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Green Thumb: Grafting


Written by Kirstie Hibbard on January 20, 2016 in General

 
Graft (verb): to insert a stem or piece of plant tissue (graft/scion) into an established plant (the stock), which supports and nourishes it.

For those of us who aren’t aiming to get the greatest yield from our fruit trees, grafting may be a mysterious phenomenon. You most likely know about grafting because of a fruit tree or rose bush that supports multiple varieties which is trendy but also tactful and efficient.
 

Why Graft?

Grafting allows the utilization of one single root system—a system that is best adapted to soil or climate–to produce multiple varieties on one tree. Some of our favorite grocery store fruit varieties are completely unattainable from seed and only cultivated through grafting.
 

What can be grafted?

We’re going to reach back to our junior high science class for a moment (Kings play chess on fine glass squares, anyone?). Most varieties of the same species can be grafted. Plants of the same genus and species can usually be grafted even if they are a different variety. The key is a strong, established root system that is suited to the growing environment.
 
Plant With Purpose partnering farmers are cultivating the art of grafting through trial and error with different varieties, genus, and species. Haitian farmers are experiencing great success employing new agricultural methods like grafting. Wilner, one of the first farmers to partner with Plant With Purpose in Haiti, adopted new techniques with much enthusiasm. Wilner is now one of Plant With Purpose’s agricultural technicians teaching his neighbors new tools to improve their own farms.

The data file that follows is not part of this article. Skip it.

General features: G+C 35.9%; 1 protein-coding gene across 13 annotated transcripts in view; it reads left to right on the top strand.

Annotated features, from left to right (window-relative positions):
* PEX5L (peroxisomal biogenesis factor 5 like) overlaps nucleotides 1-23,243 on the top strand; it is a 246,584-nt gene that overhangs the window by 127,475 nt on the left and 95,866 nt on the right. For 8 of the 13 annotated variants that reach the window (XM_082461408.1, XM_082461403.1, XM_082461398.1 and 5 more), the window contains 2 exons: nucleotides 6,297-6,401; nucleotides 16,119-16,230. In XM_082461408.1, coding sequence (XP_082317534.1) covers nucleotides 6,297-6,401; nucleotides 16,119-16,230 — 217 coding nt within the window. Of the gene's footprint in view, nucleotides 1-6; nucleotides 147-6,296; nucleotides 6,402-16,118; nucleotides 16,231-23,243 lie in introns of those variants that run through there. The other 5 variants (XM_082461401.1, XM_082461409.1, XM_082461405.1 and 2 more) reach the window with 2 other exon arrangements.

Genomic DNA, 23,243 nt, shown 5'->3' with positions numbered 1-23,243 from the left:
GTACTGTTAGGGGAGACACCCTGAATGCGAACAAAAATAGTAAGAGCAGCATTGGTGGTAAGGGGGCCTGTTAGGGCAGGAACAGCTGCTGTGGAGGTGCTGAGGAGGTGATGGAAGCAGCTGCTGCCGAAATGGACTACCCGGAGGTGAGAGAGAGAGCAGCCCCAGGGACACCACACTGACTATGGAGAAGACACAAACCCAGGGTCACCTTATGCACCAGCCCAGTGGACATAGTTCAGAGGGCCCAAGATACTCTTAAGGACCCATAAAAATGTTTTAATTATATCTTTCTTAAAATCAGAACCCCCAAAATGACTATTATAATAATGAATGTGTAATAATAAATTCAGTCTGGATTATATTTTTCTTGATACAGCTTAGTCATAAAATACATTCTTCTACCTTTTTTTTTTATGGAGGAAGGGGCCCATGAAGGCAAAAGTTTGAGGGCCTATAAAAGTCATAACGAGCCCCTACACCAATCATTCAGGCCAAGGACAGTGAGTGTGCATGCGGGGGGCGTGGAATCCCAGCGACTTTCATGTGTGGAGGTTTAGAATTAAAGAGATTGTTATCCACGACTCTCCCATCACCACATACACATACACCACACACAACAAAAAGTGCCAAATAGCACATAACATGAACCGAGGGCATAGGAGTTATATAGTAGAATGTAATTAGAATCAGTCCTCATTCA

“I empower people to care for the environment,” says Wilner.

 
Grafting is providing resilience and variety in the field and at the grocery store.

If you live in Southern California and want to learn more about tree care and grafting, check out this upcoming workshop (taught by my dad) at The Ecology Center in San Juan Capistrano.


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